RM: Nothing has changed. I am still performing, making music and using it as a tool for therapy and creatively. Performing and writing will be with me forever. I am very excited for the ideas i haven’t yet thought of, the concerts i haven’t performed (or seen) and the albums i haven’t written (or heard)!!

I am extremely thankful for my family (full of musicians and creative minds), my musical family of old and dear friends (including my brother Gabriel Minnikin, who i have traveled the world with performing) for being so incredibly supportive and never once telling me to give up on my zany ideas!!

My life has been formed and guided by my family and art and music making. These are powerful forces that I will continue to let push me in the right direction!!

Thank you again, Ruth. Photo by Randal Tomada.

Men 1 (50%) | Women 1 (50%)
Canada 2 (100%)
Ontario0 (0%) | Quebec0 (0%) | Nova Scotia2 (100%) | New Brunswick0 (0%) | Manitoba0 (0%) | British Columbia0 (0%) | Prince Edward Island0 (0%) | Saskatchewan0 (0%) | Alberta0 (0%) | Newfoundland and Labrador0 (0%)
Northwest Territories0 (0%) | Yukon0 (0%) | Nunavut0 (0%)
  1. Here’s where an email interview doesn’t work so well. Based on the previous answer, I wouldn’t have asked this question. It’s obvious that Minnikin sees the two sides as one whole, whereas from my perspective, I see them separately. Oh well. []

Recollection Volume 1 – Down At The Khyber

Recollection is a project to review my record collection. I will listen to an album I own and review it. The album will be chosen randomly.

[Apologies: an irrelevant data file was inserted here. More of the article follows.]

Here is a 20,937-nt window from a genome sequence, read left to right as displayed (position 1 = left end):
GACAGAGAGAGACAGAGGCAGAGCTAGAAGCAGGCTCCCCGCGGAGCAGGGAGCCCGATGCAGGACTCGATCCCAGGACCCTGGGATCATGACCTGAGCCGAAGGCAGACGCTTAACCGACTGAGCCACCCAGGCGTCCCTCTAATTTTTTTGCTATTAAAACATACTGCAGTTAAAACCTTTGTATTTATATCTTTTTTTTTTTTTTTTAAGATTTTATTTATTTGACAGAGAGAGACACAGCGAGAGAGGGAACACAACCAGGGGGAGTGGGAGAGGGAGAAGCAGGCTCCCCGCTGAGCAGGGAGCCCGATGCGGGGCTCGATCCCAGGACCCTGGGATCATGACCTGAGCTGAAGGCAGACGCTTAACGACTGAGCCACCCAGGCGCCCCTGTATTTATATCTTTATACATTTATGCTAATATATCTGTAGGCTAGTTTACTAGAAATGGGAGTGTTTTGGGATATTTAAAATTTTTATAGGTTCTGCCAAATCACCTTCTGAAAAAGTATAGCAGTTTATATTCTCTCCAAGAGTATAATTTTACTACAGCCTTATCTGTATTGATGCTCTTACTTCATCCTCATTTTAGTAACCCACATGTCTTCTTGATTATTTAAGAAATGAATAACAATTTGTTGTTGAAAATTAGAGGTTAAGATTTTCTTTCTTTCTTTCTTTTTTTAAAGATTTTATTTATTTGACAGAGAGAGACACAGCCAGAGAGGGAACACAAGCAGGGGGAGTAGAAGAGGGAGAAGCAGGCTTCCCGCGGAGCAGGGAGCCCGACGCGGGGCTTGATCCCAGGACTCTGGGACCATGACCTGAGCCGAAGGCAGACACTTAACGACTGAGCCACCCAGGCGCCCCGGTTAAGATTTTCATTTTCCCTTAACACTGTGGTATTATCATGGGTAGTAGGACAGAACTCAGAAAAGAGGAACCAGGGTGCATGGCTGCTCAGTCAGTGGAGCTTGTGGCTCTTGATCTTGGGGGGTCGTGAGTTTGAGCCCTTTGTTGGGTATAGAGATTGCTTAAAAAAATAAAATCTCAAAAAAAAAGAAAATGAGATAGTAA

Album: Down At The Khyber
Artist: The Joel Plaskett Emergency
Released: 2001
Format(s) I own it on: CD/Vinyl

The Joel Plaskett Emergency - Down At The KhyberThe Joel Plaskett Emergency’s Down At The Khyber is the perfect choice to start this project. The album was chosen randomly, but Plaskett was the first artist I ever interviewed1

Pictured to the left is the album’s vinyl release. When I interviewed Plaskett I had him sign my copy; it sits framed in my living room.

Plaskett had, throughout his years with Thrush Hermit, traveled from coast to coast. Down At The Khyber is a record about a life on the road. From the title track where his true love will never betray him, even if he’s on the road, to singing about his popularity soaring while on the road to Saskatchewan, to driving across the country by the “Light of the Moon.” Plaskett’s songs live in the geography of Canada; he practically bleeds maple syrup.

The Joel Plaskett Emergency were Joel Plaskett, Tim Brennan, and Dave Marsh.


The title track is about meeting his love at Halifax’s storied Khyber Club. It’s a tale of love and trust. It’s also a killer rock and roll song.

“Blinding Light” is a beautiful country duet with the then-Guthrie Ruth Minnikin. Any time Minnikin sings is a pleasure and Plaskett puts in his best vocal performance of the album.

Plaskett apparently likes to drift off to the CBC and found that the 3AM sign off was too early. “True Patriot Love” is a rock and roll anthem about the CBC’s sign off.

The album finishes with “Light of the Moon,” a beautiful acoustic song about traveling from Canada’s west to the east. It’s hauntingly beautiful and ends the record with a ruckus deserving of this album.


This album is pretty damn solid, but I often take a pass at “This Is A Message” and “Unconditional Love.” Not Plaskett’s best songs, but still good.

Men 1 (100%) | Women 0 (0%)
Canada 1 (100%)
Ontario0 (0%) | Quebec0 (0%) | Nova Scotia1 (100%) | New Brunswick0 (0%) | Manitoba0 (0%) | British Columbia0 (0%) | Prince Edward Island0 (0%) | Saskatchewan0 (0%) | Alberta0 (0%) | Newfoundland and Labrador0 (0%)
Northwest Territories0 (0%) | Yukon0 (0%) | Nunavut0 (0%)
  1. For Being There Magazine. Click here for the article. []


Next week I’m starting a little project. I’m going to review every album I own. That’s a lot of records. I’ve thrown them all into a database and have a script which randomly chooses a record number, I then review it.

This is an excuse to break out from my constant playlists. It’s also a goal to get myself writing more, and hopefully better. It’ll also give me a chance to perhaps do some small interviews.

We’ll see where this goes.